I nevertheless can’t help ruminate, from the nuggets of actual facts surrounding the case, that something more imaginative might have been conjured. And without resorting to oversized alien wasps. You still have the essential dilemma Kael identified, but you also have the lure of an incident where a famous crime writer goes AWOL, and in response, not just one but two other famous crime writers become involved in the case. Dorothy L Sayers, we are told, searched the scene of Christie’s disappearance (her car was left above a Surrey chalk quarry with an expired driving licence and clothes inside); she came up short, alas.
But never fear, Sir Arthur Conan Doyle got involved too. He consulted psychic Horace Leaf, presenting one of Christie’s gloves for reading. Leaf conveyed “The person who owns it is half-dazed and half purposeful. She is not dead as many people think. She is alive. You will hear of her, I think, next Wednesday”. Which would be, funnily enough, when she turned up. Of course, Conan Doyle had been thoroughly inundated with ridicule for his occult interests by 1926, what with his vouching for the Cottingley Fairies and all. Agatha doubtless had no interest in such illustrious presences as they’d have detracted from Wally and his whimsies.
Christie herself was much more conservative in her beliefs than Conan Doyle. She was a “quietly devout” Church of England attendee, although it seems her mother had occult interests. Agatha, bloodthirsty as she was, tends to appeal to the traditional Christian mindset, largely because it’s safe and clear in its moral grounding (of crime fiction, “Where leftish and non-religious commentators stumble is their belief that the genre seeks to restore innocence lost; that, with the identification of the culprit, she can be expelled, punished and the innocent return to Eden. The radical flaw at the heart of this interpretation is the failure to see that the whodunit is premised on the doctrine of Original Sin. Everybody is guilty of something; it may offer hope that the problem has a solution, but evil will not be expunged as a result. It is one problem with one solution; it is a small victory in a much larger, indeed an eternal, war”).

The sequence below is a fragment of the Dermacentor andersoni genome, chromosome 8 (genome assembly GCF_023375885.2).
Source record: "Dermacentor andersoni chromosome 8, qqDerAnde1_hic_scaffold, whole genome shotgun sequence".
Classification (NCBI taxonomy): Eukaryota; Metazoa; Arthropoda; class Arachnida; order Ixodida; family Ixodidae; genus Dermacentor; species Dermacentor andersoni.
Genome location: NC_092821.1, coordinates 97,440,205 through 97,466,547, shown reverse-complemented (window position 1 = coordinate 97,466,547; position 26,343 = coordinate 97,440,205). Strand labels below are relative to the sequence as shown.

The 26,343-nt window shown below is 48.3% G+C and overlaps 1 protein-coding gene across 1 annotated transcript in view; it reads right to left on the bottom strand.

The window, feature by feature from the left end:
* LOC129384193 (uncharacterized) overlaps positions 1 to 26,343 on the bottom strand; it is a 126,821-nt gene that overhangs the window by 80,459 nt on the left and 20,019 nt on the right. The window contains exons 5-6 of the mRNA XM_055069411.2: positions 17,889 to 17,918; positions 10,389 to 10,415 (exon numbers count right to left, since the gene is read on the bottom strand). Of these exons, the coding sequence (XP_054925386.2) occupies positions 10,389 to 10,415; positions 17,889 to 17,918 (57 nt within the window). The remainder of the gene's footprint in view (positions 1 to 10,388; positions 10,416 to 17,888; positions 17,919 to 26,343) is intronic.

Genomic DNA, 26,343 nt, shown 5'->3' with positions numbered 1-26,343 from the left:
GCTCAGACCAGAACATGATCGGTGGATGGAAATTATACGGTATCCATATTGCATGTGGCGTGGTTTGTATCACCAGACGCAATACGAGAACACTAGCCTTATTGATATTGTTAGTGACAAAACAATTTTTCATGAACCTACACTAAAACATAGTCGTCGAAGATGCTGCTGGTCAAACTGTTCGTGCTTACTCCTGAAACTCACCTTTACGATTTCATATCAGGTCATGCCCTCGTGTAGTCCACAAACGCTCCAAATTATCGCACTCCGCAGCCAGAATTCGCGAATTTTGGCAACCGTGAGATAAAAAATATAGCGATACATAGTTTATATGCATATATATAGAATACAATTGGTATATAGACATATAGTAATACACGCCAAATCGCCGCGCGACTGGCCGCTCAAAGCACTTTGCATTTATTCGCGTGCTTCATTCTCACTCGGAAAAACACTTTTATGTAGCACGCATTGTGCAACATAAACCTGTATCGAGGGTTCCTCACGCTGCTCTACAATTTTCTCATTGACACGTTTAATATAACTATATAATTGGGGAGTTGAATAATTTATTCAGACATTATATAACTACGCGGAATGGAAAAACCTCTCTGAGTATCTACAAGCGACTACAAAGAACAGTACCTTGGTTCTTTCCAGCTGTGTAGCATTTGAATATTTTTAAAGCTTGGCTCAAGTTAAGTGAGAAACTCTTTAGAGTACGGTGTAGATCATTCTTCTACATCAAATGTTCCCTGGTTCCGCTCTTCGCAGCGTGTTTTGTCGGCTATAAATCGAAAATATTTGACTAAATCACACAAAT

Her work ran the gamut of curses, witches, seances, psychics, reincarnation and cults, but these were all, pretty much, a prelude to a more rational and materialist explanation (see also Scooby Doo). Indeed, Christie has an inspector use the old (I guess that depends who came up with it first) account that “…The supernatural seems supernatural. But the science of to-morrow is the supernatural of today”.
She also mentioned a friend/ suitor Wilfred, who developed an abiding interest in theosophy (“not only tedious, I thought they were completely false; worse still, I thought a great many of them were nonsense”) and mediums (“They could hardly ever go into a house without gasping, stretching, clutching their hearts and being upset because there was a terrible spirit standing behind one of the company”). So no, it’s doubtful she’d have had much time for Conan Doyle’s strange fascinations. When Wilfred went off to search for Incan treasure, on the nod of a psychic, she was all for it, because while “I thought the treasure-hunting idea was rather silly, and almost certain to be bogus…. oh joy, oh joy! I would not have to read any more theosophy”. Blavatsky was surely huffing in her grave.
Once could doubtless formulate a theory as to Christie’s global fame such that, for her level of success to transpire, it needed to be endorsed and indeed encouraged by TPTB. But to what end? Well, on a surface level, dwelling on the morbid and invidious capacities of humanity, but in a “palatable” way. The murder mystery – not that it’s obsolete or anything – was the serial-killer genre of its day. The latter’s a patently engineered one, of the nowhere is safe variety, and while much less extreme, one may see connective tissue in the encouragement to see a potential killer everywhere, in otherwise innocuous parties (the murder-mystery writer’s stock-in-trade). On some level, a trickle-down in attitudes towards one’s fellow not-murderers might be expected. In such as Christie’s case, it might simply be, per much predictive programming, that those feeding it into the system had been well trained along with the rest of us.
Agatha made money, but not that much. Hoffman had no sustained worries, as Kramer vs. Kramer would be released at the opposite end of the year. Apted too had a big hit coming (Coal Miner’s Daughter). Why, one day he’d even get to crap all over Bond. Redgrave already had an Oscar at this point – for her preceding movie – but its Best Supporting Actress nature rather defined her big-screen status going forward. She wasn’t winning the lead roles. The “real-life author gets involved in their own adventure”, meanwhile, seems like an evergreen for half-baked nonsense, and while Agatha could be found taking a nominally more mature approach, settling on a romance as its avenue ultimately yielded no greater dividends.